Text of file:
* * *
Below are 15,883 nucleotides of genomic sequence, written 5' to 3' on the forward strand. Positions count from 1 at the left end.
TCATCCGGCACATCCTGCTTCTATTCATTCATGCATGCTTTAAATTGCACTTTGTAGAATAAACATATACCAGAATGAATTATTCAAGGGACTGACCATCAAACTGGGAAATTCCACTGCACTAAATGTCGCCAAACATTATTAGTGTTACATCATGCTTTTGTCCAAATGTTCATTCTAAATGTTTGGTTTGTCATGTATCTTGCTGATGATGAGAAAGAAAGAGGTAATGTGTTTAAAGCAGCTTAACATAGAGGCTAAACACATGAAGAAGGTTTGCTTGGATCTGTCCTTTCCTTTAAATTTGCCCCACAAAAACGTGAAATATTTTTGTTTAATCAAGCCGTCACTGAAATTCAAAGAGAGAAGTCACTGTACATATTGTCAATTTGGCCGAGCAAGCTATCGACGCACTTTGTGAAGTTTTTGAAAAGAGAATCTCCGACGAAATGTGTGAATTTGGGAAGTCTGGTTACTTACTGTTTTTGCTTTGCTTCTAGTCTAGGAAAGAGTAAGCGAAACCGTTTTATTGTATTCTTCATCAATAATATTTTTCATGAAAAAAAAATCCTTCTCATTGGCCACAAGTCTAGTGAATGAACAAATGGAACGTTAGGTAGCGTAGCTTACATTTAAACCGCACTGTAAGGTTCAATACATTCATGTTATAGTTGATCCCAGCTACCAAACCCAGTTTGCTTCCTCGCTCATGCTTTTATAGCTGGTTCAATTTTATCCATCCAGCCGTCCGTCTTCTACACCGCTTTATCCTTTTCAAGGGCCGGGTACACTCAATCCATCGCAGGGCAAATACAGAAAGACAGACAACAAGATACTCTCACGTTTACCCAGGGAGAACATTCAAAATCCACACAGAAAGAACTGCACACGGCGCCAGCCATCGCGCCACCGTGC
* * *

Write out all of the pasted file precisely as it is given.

Below are 15,883 nucleotides of genomic sequence, written 5' to 3' on the forward strand. Positions count from 1 at the left end.
TCATCCGGCACATCCTGCTTCTATTCATTCATGCATGCTTTAAATTGCACTTTGTAGAATAAACATATACCAGAATGAATTATTCAAGGGACTGACCATCAAACTGGGAAATTCCACTGCACTAAATGTCGCCAAACATTATTAGTGTTACATCATGCTTTTGTCCAAATGTTCATTCTAAATGTTTGGTTTGTCATGTATCTTGCTGATGATGAGAAAGAAAGAGGTAATGTGTTTAAAGCAGCTTAACATAGAGGCTAAACACATGAAGAAGGTTTGCTTGGATCTGTCCTTTCCTTTAAATTTGCCCCACAAAAACGTGAAATATTTTTGTTTAATCAAGCCGTCACTGAAATTCAAAGAGAGAAGTCACTGTACATATTGTCAATTTGGCCGAGCAAGCTATCGACGCACTTTGTGAAGTTTTTGAAAAGAGAATCTCCGACGAAATGTGTGAATTTGGGAAGTCTGGTTACTTACTGTTTTTGCTTTGCTTCTAGTCTAGGAAAGAGTAAGCGAAACCGTTTTATTGTATTCTTCATCAATAATATTTTTCATGAAAAAAAAATCCTTCTCATTGGCCACAAGTCTAGTGAATGAACAAATGGAACGTTAGGTAGCGTAGCTTACATTTAAACCGCACTGTAAGGTTCAATACATTCATGTTATAGTTGATCCCAGCTACCAAACCCAGTTTGCTTCCTCGCTCATGCTTTTATAGCTGGTTCAATTTTATCCATCCAGCCGTCCGTCTTCTACACCGCTTTATCCTTTTCAAGGGCCGGGTACACTCAATCCATCGCAGGGCAAATACAGAAAGACAGACAACAAGATACTCTCACGTTTACCCAGGGAGAACATTCAAAATCCACACAGAAAGAACTGCACACGGCGCCAGCCATCGCGCCACCGTGC